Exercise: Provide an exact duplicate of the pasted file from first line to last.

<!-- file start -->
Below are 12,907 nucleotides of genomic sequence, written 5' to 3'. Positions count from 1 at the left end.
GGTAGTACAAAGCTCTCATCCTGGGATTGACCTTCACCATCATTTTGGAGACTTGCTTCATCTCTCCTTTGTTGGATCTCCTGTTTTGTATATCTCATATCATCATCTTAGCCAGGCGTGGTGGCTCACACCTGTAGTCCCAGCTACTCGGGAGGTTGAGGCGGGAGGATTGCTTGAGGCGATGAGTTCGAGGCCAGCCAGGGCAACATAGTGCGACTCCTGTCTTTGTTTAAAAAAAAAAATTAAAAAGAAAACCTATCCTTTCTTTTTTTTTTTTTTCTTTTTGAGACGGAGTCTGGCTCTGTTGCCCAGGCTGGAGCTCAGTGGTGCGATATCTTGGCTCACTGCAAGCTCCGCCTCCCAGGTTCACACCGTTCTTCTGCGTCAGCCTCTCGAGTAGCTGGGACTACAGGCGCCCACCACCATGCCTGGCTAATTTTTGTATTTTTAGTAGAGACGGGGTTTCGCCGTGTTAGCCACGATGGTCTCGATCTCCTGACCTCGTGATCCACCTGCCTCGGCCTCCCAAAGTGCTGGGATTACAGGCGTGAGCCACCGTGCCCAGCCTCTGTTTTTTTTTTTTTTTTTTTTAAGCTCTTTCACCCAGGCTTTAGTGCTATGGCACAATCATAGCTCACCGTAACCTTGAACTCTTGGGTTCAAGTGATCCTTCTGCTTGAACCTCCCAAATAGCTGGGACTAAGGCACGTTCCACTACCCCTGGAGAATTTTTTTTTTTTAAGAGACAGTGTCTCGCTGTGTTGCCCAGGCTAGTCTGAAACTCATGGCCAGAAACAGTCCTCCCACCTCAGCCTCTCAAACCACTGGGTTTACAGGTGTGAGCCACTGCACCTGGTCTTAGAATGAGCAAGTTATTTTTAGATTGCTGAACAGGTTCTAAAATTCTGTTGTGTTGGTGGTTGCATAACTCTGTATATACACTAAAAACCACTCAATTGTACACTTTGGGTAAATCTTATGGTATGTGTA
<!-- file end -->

Below are 12,907 nucleotides of genomic sequence, written 5' to 3'. Positions count from 1 at the left end.
GGTAGTACAAAGCTCTCATCCTGGGATTGACCTTCACCATCATTTTGGAGACTTGCTTCATCTCTCCTTTGTTGGATCTCCTGTTTTGTATATCTCATATCATCATCTTAGCCAGGCGTGGTGGCTCACACCTGTAGTCCCAGCTACTCGGGAGGTTGAGGCGGGAGGATTGCTTGAGGCGATGAGTTCGAGGCCAGCCAGGGCAACATAGTGCGACTCCTGTCTTTGTTTAAAAAAAAAAATTAAAAAGAAAACCTATCCTTTCTTTTTTTTTTTTTTCTTTTTGAGACGGAGTCTGGCTCTGTTGCCCAGGCTGGAGCTCAGTGGTGCGATATCTTGGCTCACTGCAAGCTCCGCCTCCCAGGTTCACACCGTTCTTCTGCGTCAGCCTCTCGAGTAGCTGGGACTACAGGCGCCCACCACCATGCCTGGCTAATTTTTGTATTTTTAGTAGAGACGGGGTTTCGCCGTGTTAGCCACGATGGTCTCGATCTCCTGACCTCGTGATCCACCTGCCTCGGCCTCCCAAAGTGCTGGGATTACAGGCGTGAGCCACCGTGCCCAGCCTCTGTTTTTTTTTTTTTTTTTTTTAAGCTCTTTCACCCAGGCTTTAGTGCTATGGCACAATCATAGCTCACCGTAACCTTGAACTCTTGGGTTCAAGTGATCCTTCTGCTTGAACCTCCCAAATAGCTGGGACTAAGGCACGTTCCACTACCCCTGGAGAATTTTTTTTTTTTAAGAGACAGTGTCTCGCTGTGTTGCCCAGGCTAGTCTGAAACTCATGGCCAGAAACAGTCCTCCCACCTCAGCCTCTCAAACCACTGGGTTTACAGGTGTGAGCCACTGCACCTGGTCTTAGAATGAGCAAGTTATTTTTAGATTGCTGAACAGGTTCTAAAATTCTGTTGTGTTGGTGGTTGCATAACTCTGTATATACACTAAAAACCACTCAATTGTACACTTTGGGTAAATCTTATGGTATGTGTA